The follower of my blog questioned whether the British prisoners at E715 could have heard “a Jewish orchestra playing as the trains disgorged their human cargo.”

In May 1944, the train tracks were extended inside the Birkenau camp, right up to the gas chambers in Krema II and Krema III. Prior to that, the trains to Auschwitz “disgorged their human cargo” at the Judenrampe which was very close to Birkenau. There are some people who have very acute hearing; they are the opposite of “hard of hearing.” I have very good hearing myself, although I can’t hear music playing seven miles away.

But to get back to the important point: Is there any proof that there was an orchestra playing at Birkenau as the Jews were marched to the gas chambers?  Yes, there are at least three Birkenau prisoners who said that there was an orchestra at Birkenau which practiced near the soccer field.

My very first post, when I began this blog back on February 5, 2010, was about a short story, written by Polish writer Tadeusz Borowski, which was included in a collection of short stories in a book entitled This Way for the Gas, Ladies and Gentlemen, published by Penguin Books.

In his short story entitled The People Who Walked On,  Borowski famously wrote:

Between two throw-ins in a soccer game, right behind my back, three thousand people had been put to death.

Borowski was referring to 3,000 Hungarian Jews who had been put to death in the Krema III gas chamber at Birkenau in 1944.  “The People who walked on” were Jews who walked past the gas chambers and went on to the Sauna where they took a shower.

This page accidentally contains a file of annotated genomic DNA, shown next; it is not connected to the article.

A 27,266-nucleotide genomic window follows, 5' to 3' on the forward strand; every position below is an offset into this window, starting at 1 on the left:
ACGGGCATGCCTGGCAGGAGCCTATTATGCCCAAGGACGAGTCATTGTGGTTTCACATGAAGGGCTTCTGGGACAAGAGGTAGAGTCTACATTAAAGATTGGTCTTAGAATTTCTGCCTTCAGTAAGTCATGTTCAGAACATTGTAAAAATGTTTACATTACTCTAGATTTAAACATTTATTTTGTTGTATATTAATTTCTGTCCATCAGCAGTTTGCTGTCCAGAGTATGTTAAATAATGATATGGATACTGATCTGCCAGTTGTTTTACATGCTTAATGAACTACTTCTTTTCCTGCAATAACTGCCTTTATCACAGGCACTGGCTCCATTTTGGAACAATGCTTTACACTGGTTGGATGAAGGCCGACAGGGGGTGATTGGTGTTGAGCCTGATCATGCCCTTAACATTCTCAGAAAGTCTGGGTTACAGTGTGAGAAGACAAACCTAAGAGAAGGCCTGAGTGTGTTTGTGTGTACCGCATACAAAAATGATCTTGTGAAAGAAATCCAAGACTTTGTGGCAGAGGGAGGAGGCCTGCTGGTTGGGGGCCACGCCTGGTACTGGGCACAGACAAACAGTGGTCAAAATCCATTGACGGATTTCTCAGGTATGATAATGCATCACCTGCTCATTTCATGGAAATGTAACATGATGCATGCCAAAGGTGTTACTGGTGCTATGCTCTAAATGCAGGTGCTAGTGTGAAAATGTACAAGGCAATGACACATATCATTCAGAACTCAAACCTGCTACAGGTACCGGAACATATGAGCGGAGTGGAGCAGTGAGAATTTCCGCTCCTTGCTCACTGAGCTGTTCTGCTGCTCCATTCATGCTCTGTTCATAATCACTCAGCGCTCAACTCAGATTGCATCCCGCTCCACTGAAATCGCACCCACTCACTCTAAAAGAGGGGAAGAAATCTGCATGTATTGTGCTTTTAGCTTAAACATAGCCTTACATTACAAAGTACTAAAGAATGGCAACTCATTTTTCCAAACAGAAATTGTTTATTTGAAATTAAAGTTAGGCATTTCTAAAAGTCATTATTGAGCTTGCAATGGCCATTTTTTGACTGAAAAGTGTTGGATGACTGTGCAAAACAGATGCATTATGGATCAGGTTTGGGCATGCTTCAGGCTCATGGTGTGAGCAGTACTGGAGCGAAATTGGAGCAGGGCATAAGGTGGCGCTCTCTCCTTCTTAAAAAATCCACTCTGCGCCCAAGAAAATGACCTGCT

Borowski mentioned in his short stories that, as the Hungarian Jews marched to the Krema III chamber at Birkenau, there were privileged prisoners in the camp orchestra who would be practicing for a concert in another nearby field.  The photo below shows the field behind the Krema III gas chamber where Borowski played soccer; the orchestra practiced nearby.

Field of grass behind the ruins of Krema III gas chamber

Did anyone else ever mention an orchestra playing at Birkenau?  Yes.  Dr. Miklos Nyiszli, a prisoner who worked as a medical doctor at Birkenau, wrote a book about his time in the camp. (Some people believe that he was never a prisoner in Birkenau and that his book is fake, but that’s a story for another day.)

Dr. Nyiszli wrote that he was an eye-witness to the gassing of prisoners at Birkenau and the horrible medical experiments conducted on the prisoners by Dr. Josef Mengele. The movie The Gray Zone was based on his book.  In the movie, prisoners are shown entering the undressing room of one of the gas chambers at Birkenau as an orchestra plays in a field nearby.

Dr. Nyiszli wrote that he was among the prisoners on the death march out of the camp when the camp was evacuated on January 18, 1945. He eventually wound up at Ebensee, a sub-camp of Mauthausen in Austria, where he was liberated by American troops.